Location

San Diego, California

Session Start Date

5-24-2010

Session End Date

5-29-2010

Abstract

Large surface deformations due to liquefaction have been observed in many soil deposits which seem to feature good geotechnical characteristics. These deformations are often caused by the liquefaction of sand layers surrounded by clayey or silty soils called “sand lenses”. Liquefaction potential often decreases with increasing of depth. Hence, a specific depth of embedment of the lenses can be defined below which liquefaction would unlikely happen or the consequential surface deformation would be negligible. This depth is called critical depth. This research aims at studying the effects of the relative density of the sand within the lenses on the critical depth of liquefaction in a soil deposit containing double sand lenses. The soil deposit is simulated in plane strain condition using the computer code, FLAC (Version 4), which is based on finite difference method. Soil deformation, hysteresis loops, shear strain, shear stress, pore water pressure and effective stress in the sand lenses have been plotted during seismic loading. Results indicate that critical depth is strongly dependent on the relative density of the sand. The rate of change of the critical depth versus the standard penetration test number decreases with increasing relative density.

Department(s)

Civil, Architectural and Environmental Engineering

Appears In

International Conferences on Recent Advances in Geotechnical Earthquake Engineering and Soil Dynamics

Meeting Name

Fifth Conference

Publisher

Missouri University of Science and Technology

Publication Date

5-24-2010

Document Version

Final Version

Rights

© 2010 Missouri University of Science and Technology, All rights reserved.

Document Type

Article - Conference proceedings

File Type

text

Language

English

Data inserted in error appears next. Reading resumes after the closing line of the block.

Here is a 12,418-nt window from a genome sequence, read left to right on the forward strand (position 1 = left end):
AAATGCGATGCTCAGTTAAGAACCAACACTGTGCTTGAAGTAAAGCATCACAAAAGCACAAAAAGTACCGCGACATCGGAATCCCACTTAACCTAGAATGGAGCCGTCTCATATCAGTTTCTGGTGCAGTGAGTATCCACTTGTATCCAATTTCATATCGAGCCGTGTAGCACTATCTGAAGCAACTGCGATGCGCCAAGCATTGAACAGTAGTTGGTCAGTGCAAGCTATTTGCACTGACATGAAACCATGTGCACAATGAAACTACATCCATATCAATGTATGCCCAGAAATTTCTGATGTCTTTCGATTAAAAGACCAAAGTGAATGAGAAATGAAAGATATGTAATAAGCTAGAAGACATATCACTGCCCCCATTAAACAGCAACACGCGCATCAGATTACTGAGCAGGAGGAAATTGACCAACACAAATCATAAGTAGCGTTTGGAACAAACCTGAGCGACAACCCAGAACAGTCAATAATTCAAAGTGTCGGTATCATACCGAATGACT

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May 24th, 12:00 AM May 29th, 12:00 AM

Effect of Density on Critical Depth of Liquefaction in a Soil Deposit Containing Double Loose Sand Lenses

San Diego, California

Large surface deformations due to liquefaction have been observed in many soil deposits which seem to feature good geotechnical characteristics. These deformations are often caused by the liquefaction of sand layers surrounded by clayey or silty soils called “sand lenses”. Liquefaction potential often decreases with increasing of depth. Hence, a specific depth of embedment of the lenses can be defined below which liquefaction would unlikely happen or the consequential surface deformation would be negligible. This depth is called critical depth. This research aims at studying the effects of the relative density of the sand within the lenses on the critical depth of liquefaction in a soil deposit containing double sand lenses. The soil deposit is simulated in plane strain condition using the computer code, FLAC (Version 4), which is based on finite difference method. Soil deformation, hysteresis loops, shear strain, shear stress, pore water pressure and effective stress in the sand lenses have been plotted during seismic loading. Results indicate that critical depth is strongly dependent on the relative density of the sand. The rate of change of the critical depth versus the standard penetration test number decreases with increasing relative density.